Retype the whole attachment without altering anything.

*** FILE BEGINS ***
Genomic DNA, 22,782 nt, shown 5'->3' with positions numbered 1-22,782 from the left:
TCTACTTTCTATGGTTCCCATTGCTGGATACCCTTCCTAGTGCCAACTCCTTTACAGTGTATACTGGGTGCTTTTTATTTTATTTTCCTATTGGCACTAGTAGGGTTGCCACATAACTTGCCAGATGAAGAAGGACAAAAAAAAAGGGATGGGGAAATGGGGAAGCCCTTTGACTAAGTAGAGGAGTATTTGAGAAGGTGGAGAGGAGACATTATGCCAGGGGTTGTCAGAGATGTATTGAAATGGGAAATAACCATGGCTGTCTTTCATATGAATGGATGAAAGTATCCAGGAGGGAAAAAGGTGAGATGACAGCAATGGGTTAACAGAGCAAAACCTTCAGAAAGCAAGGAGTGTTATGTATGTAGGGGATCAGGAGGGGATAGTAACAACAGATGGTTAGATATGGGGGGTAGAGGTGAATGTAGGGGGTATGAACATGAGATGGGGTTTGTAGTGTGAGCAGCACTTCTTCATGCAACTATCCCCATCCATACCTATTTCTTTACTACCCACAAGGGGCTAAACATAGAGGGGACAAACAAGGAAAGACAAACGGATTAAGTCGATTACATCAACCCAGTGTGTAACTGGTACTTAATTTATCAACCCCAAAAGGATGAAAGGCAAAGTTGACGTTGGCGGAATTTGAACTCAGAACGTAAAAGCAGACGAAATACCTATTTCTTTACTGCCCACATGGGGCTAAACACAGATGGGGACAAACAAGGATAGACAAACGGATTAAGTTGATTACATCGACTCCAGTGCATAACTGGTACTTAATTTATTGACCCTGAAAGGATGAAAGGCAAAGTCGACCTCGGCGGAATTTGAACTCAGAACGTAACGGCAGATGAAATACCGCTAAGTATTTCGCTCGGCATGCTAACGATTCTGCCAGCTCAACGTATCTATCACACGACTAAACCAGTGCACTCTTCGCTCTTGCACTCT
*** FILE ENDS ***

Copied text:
Genomic DNA, 22,782 nt, shown 5'->3' with positions numbered 1-22,782 from the left:
TCTACTTTCTATGGTTCCCATTGCTGGATACCCTTCCTAGTGCCAACTCCTTTACAGTGTATACTGGGTGCTTTTTATTTTATTTTCCTATTGGCACTAGTAGGGTTGCCACATAACTTGCCAGATGAAGAAGGACAAAAAAAAAGGGATGGGGAAATGGGGAAGCCCTTTGACTAAGTAGAGGAGTATTTGAGAAGGTGGAGAGGAGACATTATGCCAGGGGTTGTCAGAGATGTATTGAAATGGGAAATAACCATGGCTGTCTTTCATATGAATGGATGAAAGTATCCAGGAGGGAAAAAGGTGAGATGACAGCAATGGGTTAACAGAGCAAAACCTTCAGAAAGCAAGGAGTGTTATGTATGTAGGGGATCAGGAGGGGATAGTAACAACAGATGGTTAGATATGGGGGGTAGAGGTGAATGTAGGGGGTATGAACATGAGATGGGGTTTGTAGTGTGAGCAGCACTTCTTCATGCAACTATCCCCATCCATACCTATTTCTTTACTACCCACAAGGGGCTAAACATAGAGGGGACAAACAAGGAAAGACAAACGGATTAAGTCGATTACATCAACCCAGTGTGTAACTGGTACTTAATTTATCAACCCCAAAAGGATGAAAGGCAAAGTTGACGTTGGCGGAATTTGAACTCAGAACGTAAAAGCAGACGAAATACCTATTTCTTTACTGCCCACATGGGGCTAAACACAGATGGGGACAAACAAGGATAGACAAACGGATTAAGTTGATTACATCGACTCCAGTGCATAACTGGTACTTAATTTATTGACCCTGAAAGGATGAAAGGCAAAGTCGACCTCGGCGGAATTTGAACTCAGAACGTAACGGCAGATGAAATACCGCTAAGTATTTCGCTCGGCATGCTAACGATTCTGCCAGCTCAACGTATCTATCACACGACTAAACCAGTGCACTCTTCGCTCTTGCACTCT